FRANKFORT (AP) — After weeks of behind-the-scenes discussions with educators, Senate Republicans on Thursday started advancing a bill aimed at creating a new system to review and change Kentucky’s academic standards.
The sweeping education bill — a top priority of the chamber’s GOP majority — cleared the Senate Education Committee on a party-line vote, with Democrats voting against it.
With a new governor and state education commissioner, the timing is right to revamp the system to review and adjust statewide academic standards and assessments, committee chairman Mike Wilson said.
Wilson, the bill’s lead sponsor, said teachers would benefit from the changes, which would unburden them from some other duties and let them focus on teaching. Teachers also would be empowered with the proposed system to reshape standards and assessments, he said.
“It allows Kentucky teachers to take control of our standards,” the Bowling Green Republican said.
Sen. Gerald Neal, D-Louisville, said the bill seeks to make “a sea change” in Kentucky’s public education system without having the proposals sufficiently vetted by stakeholders in the education system.
Wilson responded: “We can’t let our teachers wait any longer.”
The bill was introduced in early January, but Thursday marked the first action on the measure, with this year’s legislative session nearing the halfway point. Wilson said he spent recent weeks reviewing the measure with state education leaders, school administrators, teachers and other education groups.
Those discussions prompted several changes to the bill advanced by the committee.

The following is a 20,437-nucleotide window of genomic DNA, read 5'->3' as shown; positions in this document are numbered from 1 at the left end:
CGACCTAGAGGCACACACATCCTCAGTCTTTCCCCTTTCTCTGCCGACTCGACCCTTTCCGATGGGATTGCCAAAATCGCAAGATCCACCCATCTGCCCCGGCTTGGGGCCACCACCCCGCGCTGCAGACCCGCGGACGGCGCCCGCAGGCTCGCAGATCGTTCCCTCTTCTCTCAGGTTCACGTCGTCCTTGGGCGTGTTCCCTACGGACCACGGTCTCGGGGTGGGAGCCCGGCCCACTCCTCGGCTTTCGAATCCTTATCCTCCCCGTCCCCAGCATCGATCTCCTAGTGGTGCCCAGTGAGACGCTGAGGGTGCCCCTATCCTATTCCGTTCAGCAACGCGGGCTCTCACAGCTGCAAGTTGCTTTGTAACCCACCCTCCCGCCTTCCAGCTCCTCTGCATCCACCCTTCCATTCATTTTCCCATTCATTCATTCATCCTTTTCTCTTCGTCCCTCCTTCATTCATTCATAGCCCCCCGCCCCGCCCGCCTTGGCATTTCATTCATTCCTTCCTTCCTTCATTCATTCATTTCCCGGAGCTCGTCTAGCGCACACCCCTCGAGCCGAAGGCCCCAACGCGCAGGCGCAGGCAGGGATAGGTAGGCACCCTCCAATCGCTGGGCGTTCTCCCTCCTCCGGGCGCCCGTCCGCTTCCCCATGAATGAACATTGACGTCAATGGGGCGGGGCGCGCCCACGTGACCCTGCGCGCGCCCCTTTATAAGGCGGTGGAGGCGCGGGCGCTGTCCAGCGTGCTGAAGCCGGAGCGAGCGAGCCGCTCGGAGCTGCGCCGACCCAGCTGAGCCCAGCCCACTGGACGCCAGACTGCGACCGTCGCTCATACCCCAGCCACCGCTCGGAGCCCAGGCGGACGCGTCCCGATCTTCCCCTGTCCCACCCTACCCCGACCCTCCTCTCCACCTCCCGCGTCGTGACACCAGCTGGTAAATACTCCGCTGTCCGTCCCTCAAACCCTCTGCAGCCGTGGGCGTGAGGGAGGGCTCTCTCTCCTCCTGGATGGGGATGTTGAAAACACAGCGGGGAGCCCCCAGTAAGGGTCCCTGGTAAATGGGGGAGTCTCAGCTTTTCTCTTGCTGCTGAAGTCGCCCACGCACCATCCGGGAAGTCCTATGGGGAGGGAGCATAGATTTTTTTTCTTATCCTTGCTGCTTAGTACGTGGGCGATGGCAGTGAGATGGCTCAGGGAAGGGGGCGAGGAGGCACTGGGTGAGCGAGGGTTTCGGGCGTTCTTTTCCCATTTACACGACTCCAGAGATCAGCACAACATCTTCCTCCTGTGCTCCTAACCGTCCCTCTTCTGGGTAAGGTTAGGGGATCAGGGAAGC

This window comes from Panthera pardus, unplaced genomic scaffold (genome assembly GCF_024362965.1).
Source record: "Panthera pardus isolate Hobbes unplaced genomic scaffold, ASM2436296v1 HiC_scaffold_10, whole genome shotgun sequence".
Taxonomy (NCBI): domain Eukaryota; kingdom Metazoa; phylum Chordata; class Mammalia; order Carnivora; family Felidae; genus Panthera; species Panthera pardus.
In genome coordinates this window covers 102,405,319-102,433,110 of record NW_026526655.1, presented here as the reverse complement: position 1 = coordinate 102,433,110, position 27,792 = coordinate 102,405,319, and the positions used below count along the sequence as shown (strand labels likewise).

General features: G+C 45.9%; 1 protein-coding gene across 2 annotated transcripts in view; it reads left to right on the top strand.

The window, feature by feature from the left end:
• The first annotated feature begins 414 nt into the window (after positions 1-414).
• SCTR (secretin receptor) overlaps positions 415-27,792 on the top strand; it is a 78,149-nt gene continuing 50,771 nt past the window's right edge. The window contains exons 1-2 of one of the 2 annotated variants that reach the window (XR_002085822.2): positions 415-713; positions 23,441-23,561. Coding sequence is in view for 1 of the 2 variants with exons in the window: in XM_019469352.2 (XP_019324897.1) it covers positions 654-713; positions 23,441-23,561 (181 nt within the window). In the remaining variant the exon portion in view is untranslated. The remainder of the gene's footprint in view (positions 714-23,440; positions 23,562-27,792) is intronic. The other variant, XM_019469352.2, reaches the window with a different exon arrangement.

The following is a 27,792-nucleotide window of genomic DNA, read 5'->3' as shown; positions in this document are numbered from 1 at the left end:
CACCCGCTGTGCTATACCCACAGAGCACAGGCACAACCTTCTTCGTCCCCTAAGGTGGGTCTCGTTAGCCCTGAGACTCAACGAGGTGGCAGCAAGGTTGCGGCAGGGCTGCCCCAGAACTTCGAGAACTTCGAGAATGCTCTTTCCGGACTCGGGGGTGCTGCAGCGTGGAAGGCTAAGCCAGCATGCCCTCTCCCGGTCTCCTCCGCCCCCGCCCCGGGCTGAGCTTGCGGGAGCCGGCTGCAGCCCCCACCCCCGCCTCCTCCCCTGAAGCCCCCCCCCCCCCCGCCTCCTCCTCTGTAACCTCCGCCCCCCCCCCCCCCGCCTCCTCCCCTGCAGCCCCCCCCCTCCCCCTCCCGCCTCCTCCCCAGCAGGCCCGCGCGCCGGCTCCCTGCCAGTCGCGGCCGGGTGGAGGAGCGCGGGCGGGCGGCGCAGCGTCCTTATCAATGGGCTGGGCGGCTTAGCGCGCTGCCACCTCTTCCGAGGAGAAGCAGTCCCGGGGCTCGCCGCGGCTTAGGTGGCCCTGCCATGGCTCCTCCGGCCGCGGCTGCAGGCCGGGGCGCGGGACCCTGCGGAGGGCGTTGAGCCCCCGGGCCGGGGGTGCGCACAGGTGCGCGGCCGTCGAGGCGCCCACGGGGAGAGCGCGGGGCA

State Education Commissioner Stephen Pruitt watched the hourlong hearing from the back of the committee room. He did not testify, nor did any other education officials. Afterward, Pruitt said he had not yet had time to review changes in the measure but said he had some concerns about the timing of the bill.
The legislation would create a multitiered system to review academic standards and assessments every six years for possible changes or replacement. The process would seek out public input.
Panels of educators would offer suggestions to a 10-member committee. That committee would include three people appointed by the governor, three by the Senate president and three by the House speaker. The state education commissioner would be an ex officio, nonvoting member.
The committee’s recommendations would go to the Kentucky Board of Education. The bill calls for a staggered process to protect teachers from being inundated with all new standards at once, Wilson said.
Neal raised concerns that the appointments by the governor and legislative leaders would inject politics into the process. Those appointees could “carry certain ideological or philosophical positions, as opposed to a pure educational perspective,” in shaping standards and assessments, he said.